The Peking Express: The Bandits Who Stole a Train, Stunned the West, and Broke the Republic of China by James M Zimmerman - review by Adam Brookes

Adam Brookes

Blood on the Tracks

The Peking Express: The Bandits Who Stole a Train, Stunned the West, and Broke the Republic of China

By

Public Affairs 321pp £25
 

One hundred years ago, on a cool spring night in 1923, a train rattled north from Shanghai towards Peking, capital of the young, unstable Republic of China. Its passengers were drawn from across China’s vastly unequal and chaotic society. In the third-class carriages, near the smoky engine, were hundreds of Chinese passengers. In the luxury rear carriages, European and American businessmen and travellers drank, dined and gambled into the night. China’s railways were the country’s central arteries of communication, a symbol of nascent modernity in the poverty-stricken agrarian landscape. China was in the midst of its ‘warlord era’, a time of persistent civil war between regional military strongmen arrayed in complex, shifting alliances.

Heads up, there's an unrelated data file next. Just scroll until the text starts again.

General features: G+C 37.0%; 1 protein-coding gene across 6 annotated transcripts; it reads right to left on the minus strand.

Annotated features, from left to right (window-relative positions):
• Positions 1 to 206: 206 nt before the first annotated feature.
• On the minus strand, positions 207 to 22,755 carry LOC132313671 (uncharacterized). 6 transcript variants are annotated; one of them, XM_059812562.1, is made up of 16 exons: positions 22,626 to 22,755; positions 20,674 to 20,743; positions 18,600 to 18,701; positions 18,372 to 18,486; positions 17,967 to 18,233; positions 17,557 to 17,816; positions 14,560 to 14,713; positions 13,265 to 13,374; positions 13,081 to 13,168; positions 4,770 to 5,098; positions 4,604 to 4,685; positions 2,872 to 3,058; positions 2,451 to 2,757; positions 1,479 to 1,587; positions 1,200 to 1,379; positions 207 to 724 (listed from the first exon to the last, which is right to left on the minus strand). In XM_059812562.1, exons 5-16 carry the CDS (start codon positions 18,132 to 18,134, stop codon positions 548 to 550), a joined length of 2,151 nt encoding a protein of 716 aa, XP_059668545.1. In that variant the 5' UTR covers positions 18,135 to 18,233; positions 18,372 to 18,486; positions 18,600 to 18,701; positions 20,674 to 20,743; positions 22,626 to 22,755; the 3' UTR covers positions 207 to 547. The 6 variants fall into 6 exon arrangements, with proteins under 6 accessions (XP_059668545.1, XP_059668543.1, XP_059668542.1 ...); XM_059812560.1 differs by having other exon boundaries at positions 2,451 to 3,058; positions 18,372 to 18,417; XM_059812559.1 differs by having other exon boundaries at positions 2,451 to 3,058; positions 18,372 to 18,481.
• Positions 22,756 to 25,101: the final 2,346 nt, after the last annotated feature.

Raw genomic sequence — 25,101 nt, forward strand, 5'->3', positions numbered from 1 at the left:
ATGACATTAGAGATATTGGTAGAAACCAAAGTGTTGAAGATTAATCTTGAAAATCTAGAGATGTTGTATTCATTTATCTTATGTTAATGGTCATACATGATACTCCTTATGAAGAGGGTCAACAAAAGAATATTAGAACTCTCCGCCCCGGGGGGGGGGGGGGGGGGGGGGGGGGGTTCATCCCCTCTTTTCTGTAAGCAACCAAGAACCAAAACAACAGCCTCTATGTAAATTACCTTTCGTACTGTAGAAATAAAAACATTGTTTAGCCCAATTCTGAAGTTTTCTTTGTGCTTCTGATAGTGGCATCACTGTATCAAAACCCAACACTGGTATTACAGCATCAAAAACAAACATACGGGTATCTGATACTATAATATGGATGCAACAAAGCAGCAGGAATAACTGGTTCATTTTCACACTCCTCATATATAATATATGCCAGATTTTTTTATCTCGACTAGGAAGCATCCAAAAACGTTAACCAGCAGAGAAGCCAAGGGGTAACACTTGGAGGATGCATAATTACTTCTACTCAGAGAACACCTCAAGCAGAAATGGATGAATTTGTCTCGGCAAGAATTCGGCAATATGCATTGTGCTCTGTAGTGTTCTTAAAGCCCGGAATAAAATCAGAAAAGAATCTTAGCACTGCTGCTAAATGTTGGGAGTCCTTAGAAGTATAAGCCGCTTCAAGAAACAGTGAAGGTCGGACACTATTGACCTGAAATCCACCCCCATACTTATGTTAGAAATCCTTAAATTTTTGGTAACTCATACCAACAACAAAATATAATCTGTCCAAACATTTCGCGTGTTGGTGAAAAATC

Lying in wait for the train in the darkness, just south of the town of Lincheng in Shantung province, were a thousand armed outlaws. They were alienated, impoverished men who lived a precarious, violent existence preying on the population. They roamed the countryside in gangs and were commonly referred to as tufei, or ‘bandits’. The tufei had tampered with the line, and in the early hours of the morning of 6 May the train derailed and ground to a halt. The armed men smashed their way aboard. They rampaged through the carriages and took passengers hostage at gunpoint.

The Peking Express heist became globally infamous. In this intelligent, engrossing book, James M Zimmerman draws on archival material, memoirs, letters and press reports to relate this strange, little-remembered story, and does so with pace and style.

Among the hostages taken that night was Lucy Aldrich, a wealthy middle-aged

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